DNA analysis services like 23andMe can help solve long-standing family riddles.

DNA analysis services like 23andMe can help solve long-standing family riddles.

Where does that leave me? Well, I’m more inclined to believe the science rather than the hearsay. If my DNA shows no Choctaw lineage, then I have no right to claim one, regardless of passed-down stories. The only man I might have clarified things with—my maternal grandfather—is deceased now, so I guess it will remain a mystery.

Luckily, your story doesn’t have to end that way.

What have you always heard about your family history? Would you like to know more? Perhaps build a comprehensive genealogical tree? Take a DNA test?

Or maybe you were adopted, without a clue about where or how to start. 

No matter who you are or what you *think* your story is, here are two great resources in Austin for finding out more. Note: You don’t have to live in Austin to take advantage of their services!

 

Texas State Library and Archives Commission

Twice a year, I teach a four-week memoir-writing class. During the second week, I invite staff from the Texas State Library and Archives Commission to attend as guest lecturers and offer a mini-presentation on the research tools available through TSLAC. They have printed family and county histories, a variety of Texas government records, federal census schedules, and many other resources to help you compile your family history. Sign up for the class here (next session starts October 11!) or reach out to them directly for investigative help!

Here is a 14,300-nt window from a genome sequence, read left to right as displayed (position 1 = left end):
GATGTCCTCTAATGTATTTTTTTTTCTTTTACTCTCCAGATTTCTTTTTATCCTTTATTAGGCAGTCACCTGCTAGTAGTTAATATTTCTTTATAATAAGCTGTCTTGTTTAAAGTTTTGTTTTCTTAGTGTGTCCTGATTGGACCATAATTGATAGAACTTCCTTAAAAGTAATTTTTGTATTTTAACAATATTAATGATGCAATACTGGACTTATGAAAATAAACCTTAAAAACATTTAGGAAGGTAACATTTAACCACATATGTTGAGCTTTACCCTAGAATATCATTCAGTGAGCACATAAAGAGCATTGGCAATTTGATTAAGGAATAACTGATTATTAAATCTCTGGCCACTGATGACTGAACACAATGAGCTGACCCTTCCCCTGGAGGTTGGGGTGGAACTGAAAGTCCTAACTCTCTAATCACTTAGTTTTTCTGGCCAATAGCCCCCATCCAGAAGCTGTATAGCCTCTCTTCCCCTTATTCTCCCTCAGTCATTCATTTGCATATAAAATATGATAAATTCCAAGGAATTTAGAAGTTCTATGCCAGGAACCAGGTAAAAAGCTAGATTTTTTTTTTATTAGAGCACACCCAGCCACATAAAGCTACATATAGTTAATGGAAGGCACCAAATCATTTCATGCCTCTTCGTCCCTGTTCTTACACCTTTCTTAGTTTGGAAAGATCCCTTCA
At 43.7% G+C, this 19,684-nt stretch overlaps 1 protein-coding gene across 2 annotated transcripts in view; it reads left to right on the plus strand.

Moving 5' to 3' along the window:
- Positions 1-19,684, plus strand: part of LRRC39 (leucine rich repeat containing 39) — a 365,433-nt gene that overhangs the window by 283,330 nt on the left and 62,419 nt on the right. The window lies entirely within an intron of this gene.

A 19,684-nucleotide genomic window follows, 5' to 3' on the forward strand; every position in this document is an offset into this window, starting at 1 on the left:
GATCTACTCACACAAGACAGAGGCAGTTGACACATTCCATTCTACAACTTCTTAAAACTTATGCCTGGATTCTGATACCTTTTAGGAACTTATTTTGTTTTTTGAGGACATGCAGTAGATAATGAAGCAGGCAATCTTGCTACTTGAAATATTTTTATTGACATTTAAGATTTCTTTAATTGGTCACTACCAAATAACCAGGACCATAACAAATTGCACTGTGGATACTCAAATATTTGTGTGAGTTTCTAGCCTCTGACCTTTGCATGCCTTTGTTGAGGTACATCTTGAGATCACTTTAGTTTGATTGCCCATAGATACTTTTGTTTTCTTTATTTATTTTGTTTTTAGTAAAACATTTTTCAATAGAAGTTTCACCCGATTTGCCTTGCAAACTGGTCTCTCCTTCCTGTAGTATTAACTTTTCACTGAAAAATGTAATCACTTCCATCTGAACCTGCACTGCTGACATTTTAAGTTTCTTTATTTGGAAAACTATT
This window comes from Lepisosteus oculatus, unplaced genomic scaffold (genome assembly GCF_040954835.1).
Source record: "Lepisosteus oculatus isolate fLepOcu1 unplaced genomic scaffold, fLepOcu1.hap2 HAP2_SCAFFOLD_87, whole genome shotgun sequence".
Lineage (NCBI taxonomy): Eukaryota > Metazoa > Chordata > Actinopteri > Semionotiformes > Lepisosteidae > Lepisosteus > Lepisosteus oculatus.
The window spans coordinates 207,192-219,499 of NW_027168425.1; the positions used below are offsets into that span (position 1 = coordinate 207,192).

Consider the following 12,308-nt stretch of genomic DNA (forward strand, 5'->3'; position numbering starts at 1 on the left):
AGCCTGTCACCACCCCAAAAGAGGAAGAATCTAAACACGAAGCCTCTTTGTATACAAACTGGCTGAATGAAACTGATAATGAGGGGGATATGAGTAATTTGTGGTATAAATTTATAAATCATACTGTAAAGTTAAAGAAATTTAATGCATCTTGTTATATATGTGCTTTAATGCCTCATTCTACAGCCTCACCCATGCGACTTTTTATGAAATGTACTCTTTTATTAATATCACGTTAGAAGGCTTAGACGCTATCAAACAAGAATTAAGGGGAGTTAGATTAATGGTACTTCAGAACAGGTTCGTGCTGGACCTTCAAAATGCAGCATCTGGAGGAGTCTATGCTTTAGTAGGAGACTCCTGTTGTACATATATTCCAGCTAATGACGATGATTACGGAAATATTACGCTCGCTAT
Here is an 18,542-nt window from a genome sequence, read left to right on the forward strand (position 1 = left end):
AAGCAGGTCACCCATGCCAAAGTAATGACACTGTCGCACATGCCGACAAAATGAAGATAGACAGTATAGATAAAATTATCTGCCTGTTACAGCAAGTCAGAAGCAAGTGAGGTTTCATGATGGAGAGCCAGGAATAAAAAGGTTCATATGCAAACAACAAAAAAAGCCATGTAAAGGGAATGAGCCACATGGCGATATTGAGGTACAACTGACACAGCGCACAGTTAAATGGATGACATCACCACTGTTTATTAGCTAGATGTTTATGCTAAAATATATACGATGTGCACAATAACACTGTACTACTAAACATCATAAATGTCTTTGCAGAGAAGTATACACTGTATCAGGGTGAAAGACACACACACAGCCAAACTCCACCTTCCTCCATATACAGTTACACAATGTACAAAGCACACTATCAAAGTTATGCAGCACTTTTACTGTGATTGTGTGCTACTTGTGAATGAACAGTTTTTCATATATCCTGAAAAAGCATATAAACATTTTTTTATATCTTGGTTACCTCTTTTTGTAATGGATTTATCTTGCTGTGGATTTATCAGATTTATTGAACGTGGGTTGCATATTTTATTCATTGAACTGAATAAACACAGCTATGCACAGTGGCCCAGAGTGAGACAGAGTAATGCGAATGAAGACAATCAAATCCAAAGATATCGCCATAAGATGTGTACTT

Lauren Gribble, Genealogist

Lauren Gribble, Family Genealogist

Lauren Gribble, Family Genealogist

Let’s say you pop into TSLAC and feel completely overwhelmed by the amount of old photographs, rolls of microfilm, and software programs on offer. You really just want someone to do the work for you. Lauren Gribble, an Austin-based genealogist and the owner of Find Your Branch Genealogy, works with individuals to build out family trees on ancestry.com and her rates are incredibly reasonable. She even offers a money-back guarantee if she can’t find the specific information you’re looking for.

Like me, Lauren first got into genealogy research because of a family story—or rather, the lack thereof. Her father was adopted as a baby, and didn’t know the first thing about his biological heritage. Through a combination of DNA analysis and artful combing of databases, Lauren was able to find her father’s (and therefore her own) direct ancestors, solving a long-time family riddle! 

 

Jess Hagemann, Ghostwriter

Once you have the *real* story nailed down, it’s time to commit it to paper, so that future generations don’t have to repeat your hard work all over again. That’s where a ghostwriter comes in. Tell the stories you now know for sure to Jess at Cider Spoon Stories, and she’ll write your family history for posterity … because legacy shouldn’t be a luxury!